Is this Sweden’s answer to Noma?

Some time back, I had the opportunity to eat at the Best Restaurant in the World — and was introduced to foraged cooking. To someone living in India where produce is plentiful all year round, limiting yourself to cooking with ingredients that you can harvest from your immediate vicinity is hardly a challenge. But not everyone is as lucky as we are.

Last week I visited Stockholm, a city even closer to the North Pole than Copenhagen. I was there on work but was determined to eat Sweden’s finest. For reasons not entirely clear to me, Stockholm has somewhat less of a global reputation for fine food, even though Sweden has as many restaurants in the The List as Denmark. I was keen to eat at Restaurant Frantzen — particularly after the first thing I saw at Arlanda Airport was Bjorn Frantzen’s portrait in Stockholm’s Hall of Fame. But as it happens, you can’t just show up and expect to get a table at Frantzen. Thankfully my hosts had made reservations at a restaurant that was not (yet) on The List but whose name is already being whispered in local foodie circles.

Let the Produce Decide

The menu at Gastrologik is simple. It’s a single sheet of white paper folded in half. Inside is printed a single line of text — “Let Today’s Produce Decide”. The only choice you have to make is whether you want to pair your meal with wine or not. Beyond that, dinner is entirely in the hands of the producers — you get to eat whatever it is that they offered to the kitchen that morning. Not only does the restaurant refrain from promising the same menu from one day to the next it doesn’t guarantee the same menu for every table.

The Food

When the food starts coming out it is quite evident that this is going to be a Scandanavian service. The appetizers fly out of the kitchen at a fast clip and are both various and abundant. Each course is a well designed bite-sized portion, with care taken to ensure that flavours, textures and temperatures are all balanced in a single mouthful.


Gastrologik strives for a rustic chic ambience and sets that tone with the very first plate. We get a bowl filled with blackened twigs. Around each is wrapped a piece of bread that has (and I can’t imagine how) been baked over a fire. This is our first appetizer and it’s called Campfire Bread.

The texture of the bread is soft and spongy like a cake but with a salty hit that comes from the generous dose of butter that binds the dough. It’s a country dish — one that you need to eat with your hands and I particularly enjoyed unravelling the bread from the stick. It was delicious and left us wanting more.


The appetizers kept coming at a steady pace. The next two dishes were served on crackers — one made from crispy chicken skin and the other a meringue. Both mouthfuls were topped off with a range of tastes and textures — from the cool mouthfeel of fresh herbs to the crunch of dessicated apple slivers. I wouldn’t have thought that chicken liver pate, would go so well with wafer thin apple crisps but it really worked.

But not all appetisers hit the same high standard. Or maybe my expectations were high after the initial few. For instance, the marinated quail egg flattered to decieve.


On the plus side they aced the presentation. We each got two speckled eggs apiece and perched gingerly atop a hollow glass bowl laid on its side and filled with broken quail eggshells. It was all quite exotic and we oohed and aahed as expected.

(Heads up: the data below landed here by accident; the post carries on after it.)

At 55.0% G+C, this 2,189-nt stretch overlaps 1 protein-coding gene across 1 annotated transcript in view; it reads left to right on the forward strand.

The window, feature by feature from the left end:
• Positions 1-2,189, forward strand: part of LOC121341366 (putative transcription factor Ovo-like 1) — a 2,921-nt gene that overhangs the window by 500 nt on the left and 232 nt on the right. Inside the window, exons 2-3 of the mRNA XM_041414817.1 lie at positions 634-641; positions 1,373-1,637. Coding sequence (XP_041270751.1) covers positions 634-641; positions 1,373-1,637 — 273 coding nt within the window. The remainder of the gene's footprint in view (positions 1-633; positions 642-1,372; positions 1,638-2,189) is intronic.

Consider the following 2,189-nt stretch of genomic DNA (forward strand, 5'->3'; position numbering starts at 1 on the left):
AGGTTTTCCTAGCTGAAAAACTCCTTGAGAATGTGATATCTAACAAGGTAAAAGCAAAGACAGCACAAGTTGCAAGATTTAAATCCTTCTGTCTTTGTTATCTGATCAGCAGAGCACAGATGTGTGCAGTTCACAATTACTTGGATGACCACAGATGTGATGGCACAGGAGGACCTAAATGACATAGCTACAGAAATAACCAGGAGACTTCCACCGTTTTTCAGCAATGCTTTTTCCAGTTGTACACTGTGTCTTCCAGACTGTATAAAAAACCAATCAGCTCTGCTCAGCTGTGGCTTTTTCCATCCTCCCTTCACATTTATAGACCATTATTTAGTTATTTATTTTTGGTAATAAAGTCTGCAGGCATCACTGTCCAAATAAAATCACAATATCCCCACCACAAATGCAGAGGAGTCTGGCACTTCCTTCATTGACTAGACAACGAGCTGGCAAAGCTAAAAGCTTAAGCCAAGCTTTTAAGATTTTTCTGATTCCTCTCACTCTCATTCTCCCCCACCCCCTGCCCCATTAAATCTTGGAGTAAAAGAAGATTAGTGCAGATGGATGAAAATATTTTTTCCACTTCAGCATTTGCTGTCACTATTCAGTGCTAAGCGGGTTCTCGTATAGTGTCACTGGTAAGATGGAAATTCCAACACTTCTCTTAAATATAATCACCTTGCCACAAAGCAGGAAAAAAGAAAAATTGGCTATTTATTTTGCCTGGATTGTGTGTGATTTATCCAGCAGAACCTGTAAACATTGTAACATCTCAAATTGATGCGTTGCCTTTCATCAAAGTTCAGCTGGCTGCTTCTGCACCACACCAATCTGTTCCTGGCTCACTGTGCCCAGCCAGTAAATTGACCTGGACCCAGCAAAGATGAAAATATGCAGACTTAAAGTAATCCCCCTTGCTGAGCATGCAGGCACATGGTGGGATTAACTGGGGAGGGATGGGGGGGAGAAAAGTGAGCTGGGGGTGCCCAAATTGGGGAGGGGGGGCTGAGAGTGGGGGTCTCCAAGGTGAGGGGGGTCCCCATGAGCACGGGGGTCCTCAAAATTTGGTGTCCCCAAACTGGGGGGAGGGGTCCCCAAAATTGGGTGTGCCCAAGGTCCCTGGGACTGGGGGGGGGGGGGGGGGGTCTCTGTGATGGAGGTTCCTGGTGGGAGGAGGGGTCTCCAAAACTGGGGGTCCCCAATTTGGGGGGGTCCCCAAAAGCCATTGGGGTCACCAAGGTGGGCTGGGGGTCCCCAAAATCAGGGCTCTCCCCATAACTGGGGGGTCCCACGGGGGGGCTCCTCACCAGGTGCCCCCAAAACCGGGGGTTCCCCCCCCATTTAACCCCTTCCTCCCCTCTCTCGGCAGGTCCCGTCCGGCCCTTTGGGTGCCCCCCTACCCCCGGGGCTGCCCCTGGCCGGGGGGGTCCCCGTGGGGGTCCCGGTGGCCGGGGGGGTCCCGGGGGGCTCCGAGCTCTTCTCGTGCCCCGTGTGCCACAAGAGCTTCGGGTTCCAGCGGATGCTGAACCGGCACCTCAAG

But when I put it in my mouth, the taste was a bit of a let down. The eggs were supposed to have been marinated in a home made pea soy sauce but I couldn’t taste enough of the marinade and since they were served with no accompaniments — no sauce, herbs or chives — the taste of egg was strong. Given the flashy display I felt the dish was a bit of a let down.

There were other starters — tiny, tender yet crunchy baby carrots from Ugglarp served with a goat cream sauce added just a hint of saltiness to the vegetables and a portion of goat’s cheese served with green herbs on toasted spelt wheat bread — but the one that really stood out for me was the porridge.


When they put it in front of us, it looked like vegetable soup but we were told that it was a white asparagus porridge. Now I am partial to asparagus and have eaten it many different ways but this was both unique and flavourful. What made it really special was the way it had been cooked to the texture of a porridge rather a more familiar puree. A really tasty dish that presented a classic flavour in a (for me) new and unusual way.

It was difficult to sense when we moved from the starters to the mains because the food was coming to the table so fast, but somewhere along the way we started to get more substantial proteins. And this is where we got some of the really standout dishes.


One such dish looked like a bowl of salad filled with green leafy vegetables. Hidden under the canopy of greens was delicately cooked mackerel, soft, moist and delicious and probably the most delicate thing we ate all day. To emphasise the flavour the fish was seated on a delicious cream of mackerel roe.

This was a standout dish, if nothing else for the manner in which the mackerel had been cooked and the technique that had been applied to the roe sauce.

Sticking to the seafood theme, the next dish was served in a large scallop shell — once again full marks for presentation.